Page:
Fred Claus is a “gingerbread cookie”-cutter Christmas story and a familiar fish-out-of-water plot that squanders most of its talent.
I say most because Vince Vaughn is funny as usual. He delivers the same wise-cracking, fast talking lines, but I realized that I haven’t grown tired of his shtick just yet. And I’ve seen Swingers at least twenty seven times.
Having worked with Vaughn before on Wedding Crashers, director David Dobkin knew how to let him just be himself. The best lines are when he’s riffing on nothing important.
At one point he turns to a ten year old and says something to the effect of “Santa isn’t real. Don’t drink the Kool Aid, you’re better than that.” And the kid says, “But I like Kool Aid…” Come on, that’s funny. The only thing holding him back from typical Vaughn hilarity was the PG rating.
But when the movie strayed from the charm of Vince Vaughn and relied on the predictable premise, it wastes the remainder of the stellar cast list made up of screen legends and Oscar winners. Paul Giamatti as Santa? Kathy Bates as his mother? Kevin Spacey as the “villain.” Even Elizabeth Banks is misused as an unnecessary, but incredibly attractive diversion.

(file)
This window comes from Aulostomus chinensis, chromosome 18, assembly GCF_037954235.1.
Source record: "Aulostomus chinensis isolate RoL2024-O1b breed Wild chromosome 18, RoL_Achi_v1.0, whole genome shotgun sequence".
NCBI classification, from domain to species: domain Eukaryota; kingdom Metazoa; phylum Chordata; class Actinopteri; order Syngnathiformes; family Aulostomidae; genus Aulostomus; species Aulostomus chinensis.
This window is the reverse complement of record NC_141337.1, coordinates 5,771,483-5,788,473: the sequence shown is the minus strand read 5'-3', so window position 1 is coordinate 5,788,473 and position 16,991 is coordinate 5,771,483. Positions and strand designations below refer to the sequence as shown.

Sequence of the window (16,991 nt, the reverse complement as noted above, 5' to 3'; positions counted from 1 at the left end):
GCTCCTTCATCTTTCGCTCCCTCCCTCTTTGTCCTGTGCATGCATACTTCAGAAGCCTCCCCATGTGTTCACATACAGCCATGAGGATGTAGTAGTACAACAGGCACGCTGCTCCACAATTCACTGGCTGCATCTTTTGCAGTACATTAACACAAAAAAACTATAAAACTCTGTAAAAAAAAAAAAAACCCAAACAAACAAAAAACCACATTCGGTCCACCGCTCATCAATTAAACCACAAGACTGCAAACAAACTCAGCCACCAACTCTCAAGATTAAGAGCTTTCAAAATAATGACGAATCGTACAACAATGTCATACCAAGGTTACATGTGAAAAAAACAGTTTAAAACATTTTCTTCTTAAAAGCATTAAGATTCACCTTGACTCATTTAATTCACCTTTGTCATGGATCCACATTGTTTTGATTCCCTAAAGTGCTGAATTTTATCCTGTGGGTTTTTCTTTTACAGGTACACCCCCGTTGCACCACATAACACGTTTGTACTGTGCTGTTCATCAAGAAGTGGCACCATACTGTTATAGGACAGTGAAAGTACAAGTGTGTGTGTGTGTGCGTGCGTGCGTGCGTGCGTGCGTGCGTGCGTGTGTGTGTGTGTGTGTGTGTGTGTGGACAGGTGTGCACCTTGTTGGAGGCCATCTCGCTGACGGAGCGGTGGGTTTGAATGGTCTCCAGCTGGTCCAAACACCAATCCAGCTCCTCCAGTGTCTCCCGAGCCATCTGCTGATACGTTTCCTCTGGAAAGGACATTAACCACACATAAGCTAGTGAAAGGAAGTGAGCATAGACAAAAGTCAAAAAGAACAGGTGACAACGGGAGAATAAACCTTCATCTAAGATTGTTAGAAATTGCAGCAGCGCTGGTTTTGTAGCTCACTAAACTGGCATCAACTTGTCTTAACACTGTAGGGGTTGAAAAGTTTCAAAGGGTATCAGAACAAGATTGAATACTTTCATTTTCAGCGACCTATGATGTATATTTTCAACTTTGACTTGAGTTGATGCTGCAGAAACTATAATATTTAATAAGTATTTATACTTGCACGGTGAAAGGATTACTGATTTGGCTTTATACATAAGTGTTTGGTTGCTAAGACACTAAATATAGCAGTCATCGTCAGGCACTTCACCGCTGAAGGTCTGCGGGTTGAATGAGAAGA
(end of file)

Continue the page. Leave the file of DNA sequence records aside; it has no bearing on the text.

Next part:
In my preview I said this: “Let me guess, Fred goes to the North Pole to live with his brother and things go horribly wrong? But when Santa can’t perform on Christmas, Fred has to take over. Fred learns a valuable lesson/hooks up with Elizabeth Banks.” I was almost right. He’s with Rachel Weisz.
The movie starts out with a little back story. “It’s a little known fact…” in this case means “we just made this up so our bad premise would make sense.” Fred Claus is Nick’s older brother, a jealous, bitter kid to the loved, saintly mamma’s boy. They’re also played by some of the creepiest looking children I’ve ever seen on film.
Then Fred grows up to be a cynical repo man and Nick becomes Santa. Fred is dating a meter maid and avoids everything Christmas. While Santa is every Christmas cliche, including being comically overweight. Ho ho ho.
I scratched my head a few times though. It tries hard to be a wacky kid’s movie, but then it switches suddenly and they’re not-so-subtly discussing the sexual inadequacies of Santa Claus.
Much of the film progresses in disjointed, unrelated scenes that usually fall flat in the yellow snow. The only random scene tossed in without reason other than “because we can” was when Fred goes to “Siblings Anonymous.” In the same support group are Frank Stallone, Stephen Baldwin, and Roger Clinton. Those three making fun of themselves was worth the agonizingly long two hours around it.
What was most annoying wasn’t the saccharine ending or the weird Willy side story, but the overzealous sound guy ruining any enjoyment. They took a potential normal kids movie and laid a new track. During specific scenes they added wacky sound effects that you should only hear in Looney Tunes cartoons. They might have even been funny moments if they’d kept the silly whistles and “boing” sound effects out. Do kids really need whiz and bang sounds?